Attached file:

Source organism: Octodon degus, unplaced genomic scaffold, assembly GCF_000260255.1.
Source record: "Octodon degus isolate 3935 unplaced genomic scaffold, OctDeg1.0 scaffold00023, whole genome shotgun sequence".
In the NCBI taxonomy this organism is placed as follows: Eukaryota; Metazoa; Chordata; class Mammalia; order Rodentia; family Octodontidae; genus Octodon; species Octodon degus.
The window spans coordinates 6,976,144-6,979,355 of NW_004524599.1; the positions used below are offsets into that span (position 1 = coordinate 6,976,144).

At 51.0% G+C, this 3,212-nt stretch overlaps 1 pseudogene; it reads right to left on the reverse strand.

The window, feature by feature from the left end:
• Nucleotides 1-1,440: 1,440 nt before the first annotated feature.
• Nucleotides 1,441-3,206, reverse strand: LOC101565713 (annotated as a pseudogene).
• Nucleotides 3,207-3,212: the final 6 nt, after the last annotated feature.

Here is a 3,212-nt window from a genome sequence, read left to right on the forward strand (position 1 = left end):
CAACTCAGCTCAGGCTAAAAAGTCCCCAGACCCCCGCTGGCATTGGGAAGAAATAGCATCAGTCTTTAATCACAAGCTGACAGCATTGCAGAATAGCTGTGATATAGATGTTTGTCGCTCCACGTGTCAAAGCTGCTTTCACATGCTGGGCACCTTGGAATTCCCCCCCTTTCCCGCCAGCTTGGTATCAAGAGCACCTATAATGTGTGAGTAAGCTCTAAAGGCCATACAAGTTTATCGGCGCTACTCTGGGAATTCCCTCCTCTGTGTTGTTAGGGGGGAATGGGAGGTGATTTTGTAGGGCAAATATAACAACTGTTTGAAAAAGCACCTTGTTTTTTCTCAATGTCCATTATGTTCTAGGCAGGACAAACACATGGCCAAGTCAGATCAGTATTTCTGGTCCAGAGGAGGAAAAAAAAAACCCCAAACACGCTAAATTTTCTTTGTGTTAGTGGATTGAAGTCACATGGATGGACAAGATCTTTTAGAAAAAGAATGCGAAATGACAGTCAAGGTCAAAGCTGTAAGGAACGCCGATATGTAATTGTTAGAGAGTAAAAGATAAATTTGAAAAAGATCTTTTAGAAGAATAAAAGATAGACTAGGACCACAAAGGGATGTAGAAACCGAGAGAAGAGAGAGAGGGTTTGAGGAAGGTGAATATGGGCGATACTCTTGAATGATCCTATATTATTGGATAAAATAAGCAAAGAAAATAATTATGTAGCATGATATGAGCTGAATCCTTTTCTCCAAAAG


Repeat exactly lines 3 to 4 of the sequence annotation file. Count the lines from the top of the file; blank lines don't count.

In the NCBI taxonomy this organism is placed as follows: Eukaryota; Metazoa; Chordata; class Mammalia; order Rodentia; family Octodontidae; genus Octodon; species Octodon degus.
The window spans coordinates 6,976,144-6,979,355 of NW_004524599.1; the positions used below are offsets into that span (position 1 = coordinate 6,976,144).